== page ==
Craft Brew Alliance Plans to Increase Spending on Kona, Eyes Top Line Acceleration

Following the release of Craft Brew Alliance’s second-quarter results on Wednesday, CEO Andy Thomas hailed his company’s financial performance as the “strongest validation” yet that CBA is a “company transformed.”

As Brewbound reported yesterday, CBA posted 2 percent revenue growth and overall gross margin expansion of 550 basis points (bps), driven by a 640 bps expansion in beer gross margins, which Thomas called “never before seen levels for CBA.”

Much of the positive results were attributed to the acceleration of the Kona brand, with Q2 depletions growing 7 percent. However, CBA’s portfolio-wide depletions (-2 percent) and shipments (-0.4 percent) were both down in the quarter, in large part due to continued declines on the Redhook and Widmer Brothers side of the business.

During a call with analysts and investors today, Thomas said CBA is now in its “strongest operational and strategic position” company history, which he attributed to the growth of the Kona brand, a reshaped CBA portfolio that now includes three smaller craft partners, a rationalized brewery footprint, improved gross margin, and a “far more profitable business model.”

The company, he said, has “a clean balance sheet with solid cash flow and generous financing capacity and a stronger talent base.”

Moving forward, Thomas said CBA would now look to accelerate its topline growth via a three-pronged strategy.

  • CBA will launch “heavy-up spending programs” for Kona and its other brands. Thomas said the company plans to spend at least seven-figures on the Kona brand, which “continues to crave additional spend.” Historically, he said, the company wasn’t in a financial position to make those investments, but the Kona brand now has the scale and distribution to feed that craving and return on the investment.
  • CBA’s new Innovation Team has launched the “pH experiment,” in which focus group participants will be given experimental beverages in exchange for answering questions about the types of alcohol they purchase, their favorite producers, and the places where they like to consume beer, wine, and spirits. They will also be asked to give feedback on CBA innovation products. Thomas said the purpose of the Innovation Team is “to get out there and fail famously, but fail small and fail fast and fail relatively cheap.”
  • CBA is also making a “significant” investment into a pair of research projects with the Yale School of Management’s Center for Consumer Insights, and growth consultancy Prophet, in order to gain insights into the marketplace and consumer behavior.

The three initiatives will inform the development of CBA’s plans and help drive “stronger execution” of its Kona-plus strategy in the future, Thomas said. However, he cautioned that the benefits wouldn’t likely impact the company’s topline until 2019.

Asked about the path to stabilization for the Redhook and Widmer Brothers brands, Thomas said the company doesn’t see declines subsiding over the next two quarters.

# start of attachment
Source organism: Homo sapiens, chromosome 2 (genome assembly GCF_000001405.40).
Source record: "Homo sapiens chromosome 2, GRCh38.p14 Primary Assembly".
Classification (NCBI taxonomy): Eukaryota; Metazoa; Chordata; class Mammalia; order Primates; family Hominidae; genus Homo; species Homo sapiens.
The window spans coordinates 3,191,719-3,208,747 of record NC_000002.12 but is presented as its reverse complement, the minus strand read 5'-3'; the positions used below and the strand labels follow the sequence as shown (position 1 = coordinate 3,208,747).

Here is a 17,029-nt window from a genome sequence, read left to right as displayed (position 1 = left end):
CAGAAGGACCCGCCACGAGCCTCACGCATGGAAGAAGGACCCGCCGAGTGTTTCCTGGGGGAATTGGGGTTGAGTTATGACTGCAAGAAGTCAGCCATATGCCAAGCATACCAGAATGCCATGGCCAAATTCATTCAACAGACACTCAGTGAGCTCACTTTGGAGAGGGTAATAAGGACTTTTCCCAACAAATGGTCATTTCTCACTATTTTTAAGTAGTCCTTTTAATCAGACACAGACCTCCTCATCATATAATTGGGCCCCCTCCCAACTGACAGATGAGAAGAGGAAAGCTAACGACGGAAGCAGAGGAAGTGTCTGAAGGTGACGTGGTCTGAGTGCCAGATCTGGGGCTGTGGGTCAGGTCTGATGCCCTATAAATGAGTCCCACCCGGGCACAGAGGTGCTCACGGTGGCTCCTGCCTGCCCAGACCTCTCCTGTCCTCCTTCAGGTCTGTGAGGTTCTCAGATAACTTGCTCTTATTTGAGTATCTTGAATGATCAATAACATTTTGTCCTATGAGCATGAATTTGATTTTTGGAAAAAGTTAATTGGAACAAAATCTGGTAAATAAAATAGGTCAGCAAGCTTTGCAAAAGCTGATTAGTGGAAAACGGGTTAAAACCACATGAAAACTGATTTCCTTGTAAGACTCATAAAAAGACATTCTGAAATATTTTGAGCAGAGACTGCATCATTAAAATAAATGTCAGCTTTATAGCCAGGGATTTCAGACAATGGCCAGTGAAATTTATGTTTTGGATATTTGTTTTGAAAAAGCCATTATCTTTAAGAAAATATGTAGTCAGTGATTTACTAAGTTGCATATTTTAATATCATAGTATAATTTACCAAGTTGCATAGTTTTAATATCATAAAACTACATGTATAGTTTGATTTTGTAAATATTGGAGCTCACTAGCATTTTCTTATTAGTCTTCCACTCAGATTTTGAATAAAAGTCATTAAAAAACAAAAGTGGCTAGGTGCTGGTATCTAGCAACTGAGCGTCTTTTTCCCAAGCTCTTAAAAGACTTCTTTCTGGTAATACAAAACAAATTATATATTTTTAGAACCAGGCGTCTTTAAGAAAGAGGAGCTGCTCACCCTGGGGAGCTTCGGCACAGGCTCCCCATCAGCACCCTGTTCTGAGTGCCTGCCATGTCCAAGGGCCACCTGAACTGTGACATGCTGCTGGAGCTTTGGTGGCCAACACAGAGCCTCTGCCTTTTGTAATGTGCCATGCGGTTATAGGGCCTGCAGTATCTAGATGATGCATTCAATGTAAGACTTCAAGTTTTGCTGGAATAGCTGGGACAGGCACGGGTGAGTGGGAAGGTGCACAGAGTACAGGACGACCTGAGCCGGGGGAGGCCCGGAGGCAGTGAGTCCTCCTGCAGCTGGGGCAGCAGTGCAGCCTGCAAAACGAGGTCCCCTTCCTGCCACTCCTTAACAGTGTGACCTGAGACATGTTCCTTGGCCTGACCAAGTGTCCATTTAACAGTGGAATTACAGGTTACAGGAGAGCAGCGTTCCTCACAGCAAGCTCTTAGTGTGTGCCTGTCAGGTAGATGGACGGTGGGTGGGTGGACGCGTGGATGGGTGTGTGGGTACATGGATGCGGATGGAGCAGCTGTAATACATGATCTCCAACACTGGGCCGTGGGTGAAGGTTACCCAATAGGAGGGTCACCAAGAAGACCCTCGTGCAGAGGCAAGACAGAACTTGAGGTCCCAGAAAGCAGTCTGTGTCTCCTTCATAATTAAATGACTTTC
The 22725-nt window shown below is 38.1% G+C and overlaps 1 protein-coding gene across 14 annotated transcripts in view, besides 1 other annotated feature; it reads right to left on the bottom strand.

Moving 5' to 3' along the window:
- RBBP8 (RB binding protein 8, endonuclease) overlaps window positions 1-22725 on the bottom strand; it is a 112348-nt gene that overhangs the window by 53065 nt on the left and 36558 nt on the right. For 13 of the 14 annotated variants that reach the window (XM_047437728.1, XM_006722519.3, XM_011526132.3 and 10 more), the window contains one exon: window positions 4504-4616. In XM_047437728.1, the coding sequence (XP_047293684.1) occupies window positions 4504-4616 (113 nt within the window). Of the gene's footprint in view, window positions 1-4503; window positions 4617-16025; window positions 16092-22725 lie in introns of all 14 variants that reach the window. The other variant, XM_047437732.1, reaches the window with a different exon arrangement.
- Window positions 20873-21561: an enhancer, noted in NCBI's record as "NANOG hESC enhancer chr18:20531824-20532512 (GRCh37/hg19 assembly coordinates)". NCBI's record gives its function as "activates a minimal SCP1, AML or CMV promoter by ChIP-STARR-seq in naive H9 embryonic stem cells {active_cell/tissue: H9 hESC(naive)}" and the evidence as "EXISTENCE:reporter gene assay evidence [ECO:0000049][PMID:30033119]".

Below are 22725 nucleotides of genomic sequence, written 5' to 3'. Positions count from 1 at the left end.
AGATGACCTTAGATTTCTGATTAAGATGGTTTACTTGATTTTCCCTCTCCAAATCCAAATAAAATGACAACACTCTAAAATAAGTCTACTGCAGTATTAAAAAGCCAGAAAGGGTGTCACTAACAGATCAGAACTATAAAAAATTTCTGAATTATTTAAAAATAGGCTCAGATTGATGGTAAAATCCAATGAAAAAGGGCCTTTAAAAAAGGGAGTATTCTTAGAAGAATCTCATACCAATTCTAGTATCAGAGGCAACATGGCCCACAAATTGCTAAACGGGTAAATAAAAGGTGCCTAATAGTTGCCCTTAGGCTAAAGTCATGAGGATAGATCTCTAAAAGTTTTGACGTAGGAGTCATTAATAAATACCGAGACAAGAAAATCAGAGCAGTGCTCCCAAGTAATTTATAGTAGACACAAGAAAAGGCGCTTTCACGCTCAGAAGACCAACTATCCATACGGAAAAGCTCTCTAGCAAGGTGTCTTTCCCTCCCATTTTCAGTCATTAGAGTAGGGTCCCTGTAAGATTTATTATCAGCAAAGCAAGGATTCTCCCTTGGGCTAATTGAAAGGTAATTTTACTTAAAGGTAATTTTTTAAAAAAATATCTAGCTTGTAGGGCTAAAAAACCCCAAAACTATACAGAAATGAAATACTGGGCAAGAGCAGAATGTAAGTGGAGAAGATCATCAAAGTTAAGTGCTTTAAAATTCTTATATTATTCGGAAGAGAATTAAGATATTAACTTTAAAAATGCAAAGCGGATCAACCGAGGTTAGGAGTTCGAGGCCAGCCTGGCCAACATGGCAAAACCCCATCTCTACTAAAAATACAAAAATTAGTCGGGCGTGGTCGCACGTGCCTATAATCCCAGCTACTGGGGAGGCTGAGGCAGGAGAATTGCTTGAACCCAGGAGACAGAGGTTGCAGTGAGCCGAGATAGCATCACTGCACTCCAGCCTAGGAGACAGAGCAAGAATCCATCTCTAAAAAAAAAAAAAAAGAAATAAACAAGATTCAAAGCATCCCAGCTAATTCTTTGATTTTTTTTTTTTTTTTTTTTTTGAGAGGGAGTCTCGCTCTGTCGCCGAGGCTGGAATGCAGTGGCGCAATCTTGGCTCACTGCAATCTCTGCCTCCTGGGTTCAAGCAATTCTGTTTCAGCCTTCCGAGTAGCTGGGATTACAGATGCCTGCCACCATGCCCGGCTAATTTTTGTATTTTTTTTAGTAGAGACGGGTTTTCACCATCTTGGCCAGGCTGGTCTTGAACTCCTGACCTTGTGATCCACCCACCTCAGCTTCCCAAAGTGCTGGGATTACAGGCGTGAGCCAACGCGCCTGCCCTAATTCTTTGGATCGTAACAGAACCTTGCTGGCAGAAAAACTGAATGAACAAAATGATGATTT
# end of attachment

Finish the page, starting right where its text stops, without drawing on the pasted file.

Nevertheless, Thomas said to expect more emphasis on Widmer’s Hefe brand, which accounts for 70 percent of the brewery’s sales.

“We think Widmer Brothers is a better value proposition,” he said. “We’re able to price more effectively, and we’re able to drive volume on the Hefe brand, while we’re trying to infuse some equity back into the brand as it fights all of these third generation and fourth generation crafts here in Oregon.”

However, Thomas said the “jury is still out on Redhook in terms of volume versus value.” The brand has seen a “rejuvenation” in its home market after the opening of Brewlab for new products, like Big Ballard IPA, Bicoastal IPA and Peaches for Me IPA.

“When Redhook goes back home and lives in Capitol Hill and lives among all of these cool hipsters, Redhook actually starts to act like Redhook acted 32 years ago, 35 years ago,” he said.

Thomas also addressed what he called the “elephant in the room” — the possibility that Anheuser-Busch InBev, which owns a 31.4 percent stake in CBA, will make a qualifying offer to purchase the company (or pay a $20 million fee) by August 2019. He said the company has “more certainty” in its partnership with A-B, a deal that has opened more doors for CBA brands with wholesalers. He added that there is no tension or awkwardness between the two companies, calling their relationship “outstanding.”

“There are some unknowns out there around the qualified offer, but in the process, I don’t worry about doing things that would be different if A-B were to or weren’t to [make an offer],” he said. “That’s up to A-B. What I worry about is trying to grow as much value as I can in our Kona-plus strategy and our people to make sure CBA continues to be a great performing company with outstanding brands, outstanding talent and really well-functioning breweries.”

Other notes from the call:

  • CBA is now producing A-B’s Virtue Cider products at its brewery in Portland, Oregon.
  • The company will commission a search for a new chief financial officer following the departure of Joseph Vanderstelt, who left the company in mid-July.
  • CBA is installing a new canning line at its Portland, Oregon, brewery, which is slated come online by the end of the year. “We’re under indexed on cans,” CBA chief operating officer Scott Mennen said. “You’ll begin to see that change a we move forward with new packages and our improved capabilities. So we’ll have more beer in cans as a percentage of our overall volume, which will improve our overall cost structure because cans are cheaper than bottles.”
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